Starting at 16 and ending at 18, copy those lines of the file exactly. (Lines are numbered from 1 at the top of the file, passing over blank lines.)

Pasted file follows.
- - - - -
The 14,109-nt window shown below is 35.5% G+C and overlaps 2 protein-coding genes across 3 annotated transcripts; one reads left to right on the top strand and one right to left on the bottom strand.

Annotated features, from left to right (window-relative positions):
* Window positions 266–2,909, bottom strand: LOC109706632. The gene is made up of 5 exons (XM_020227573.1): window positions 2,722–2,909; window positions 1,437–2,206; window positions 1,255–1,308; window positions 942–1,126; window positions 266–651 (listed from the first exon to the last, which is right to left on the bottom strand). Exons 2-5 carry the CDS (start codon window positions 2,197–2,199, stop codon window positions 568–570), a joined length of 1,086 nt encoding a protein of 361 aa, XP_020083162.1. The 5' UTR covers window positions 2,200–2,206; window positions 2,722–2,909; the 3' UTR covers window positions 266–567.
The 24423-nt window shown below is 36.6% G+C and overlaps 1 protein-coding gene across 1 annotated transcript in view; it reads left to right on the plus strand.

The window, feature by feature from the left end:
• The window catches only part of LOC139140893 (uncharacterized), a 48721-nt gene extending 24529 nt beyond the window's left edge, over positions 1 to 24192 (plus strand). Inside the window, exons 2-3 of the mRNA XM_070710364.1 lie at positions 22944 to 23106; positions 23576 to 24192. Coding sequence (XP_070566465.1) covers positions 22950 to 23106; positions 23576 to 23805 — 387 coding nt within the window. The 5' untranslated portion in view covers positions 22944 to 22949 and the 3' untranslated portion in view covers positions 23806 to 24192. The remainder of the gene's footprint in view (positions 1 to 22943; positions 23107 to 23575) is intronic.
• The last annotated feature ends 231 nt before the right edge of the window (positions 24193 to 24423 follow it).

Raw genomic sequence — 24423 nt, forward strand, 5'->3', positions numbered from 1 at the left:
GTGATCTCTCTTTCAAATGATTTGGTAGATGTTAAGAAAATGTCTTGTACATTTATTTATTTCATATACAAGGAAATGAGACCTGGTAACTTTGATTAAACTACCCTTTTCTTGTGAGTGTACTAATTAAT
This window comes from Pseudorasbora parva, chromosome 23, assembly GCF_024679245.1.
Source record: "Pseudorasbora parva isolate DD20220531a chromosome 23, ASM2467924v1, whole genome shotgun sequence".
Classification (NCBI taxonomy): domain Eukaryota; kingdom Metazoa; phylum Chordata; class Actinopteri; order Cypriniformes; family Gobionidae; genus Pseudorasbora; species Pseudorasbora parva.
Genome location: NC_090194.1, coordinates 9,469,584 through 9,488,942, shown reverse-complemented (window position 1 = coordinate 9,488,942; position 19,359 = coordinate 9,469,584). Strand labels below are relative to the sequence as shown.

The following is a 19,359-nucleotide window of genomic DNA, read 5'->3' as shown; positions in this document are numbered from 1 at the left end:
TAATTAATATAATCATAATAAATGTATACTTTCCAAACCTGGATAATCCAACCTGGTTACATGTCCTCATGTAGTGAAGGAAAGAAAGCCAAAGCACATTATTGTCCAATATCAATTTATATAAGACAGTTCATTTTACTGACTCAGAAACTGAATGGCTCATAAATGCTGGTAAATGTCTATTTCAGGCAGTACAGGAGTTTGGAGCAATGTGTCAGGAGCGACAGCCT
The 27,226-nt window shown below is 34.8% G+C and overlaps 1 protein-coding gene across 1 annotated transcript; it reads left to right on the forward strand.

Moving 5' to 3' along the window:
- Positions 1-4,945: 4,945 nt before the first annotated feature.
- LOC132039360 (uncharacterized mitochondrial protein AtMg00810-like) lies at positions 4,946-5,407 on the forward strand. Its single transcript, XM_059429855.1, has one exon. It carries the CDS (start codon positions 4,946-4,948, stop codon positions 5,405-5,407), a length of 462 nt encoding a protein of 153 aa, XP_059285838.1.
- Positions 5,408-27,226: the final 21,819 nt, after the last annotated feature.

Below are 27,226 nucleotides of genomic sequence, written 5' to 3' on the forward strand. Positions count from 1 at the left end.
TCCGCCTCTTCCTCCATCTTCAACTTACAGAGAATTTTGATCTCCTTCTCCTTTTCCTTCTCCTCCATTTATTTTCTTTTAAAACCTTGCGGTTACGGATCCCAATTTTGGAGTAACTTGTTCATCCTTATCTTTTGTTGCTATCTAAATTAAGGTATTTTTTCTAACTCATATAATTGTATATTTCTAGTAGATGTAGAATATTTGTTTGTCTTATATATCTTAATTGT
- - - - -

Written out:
The 27,226-nt window shown below is 34.8% G+C and overlaps 1 protein-coding gene across 1 annotated transcript; it reads left to right on the forward strand.

Moving 5' to 3' along the window:
- Positions 1-4,945: 4,945 nt before the first annotated feature.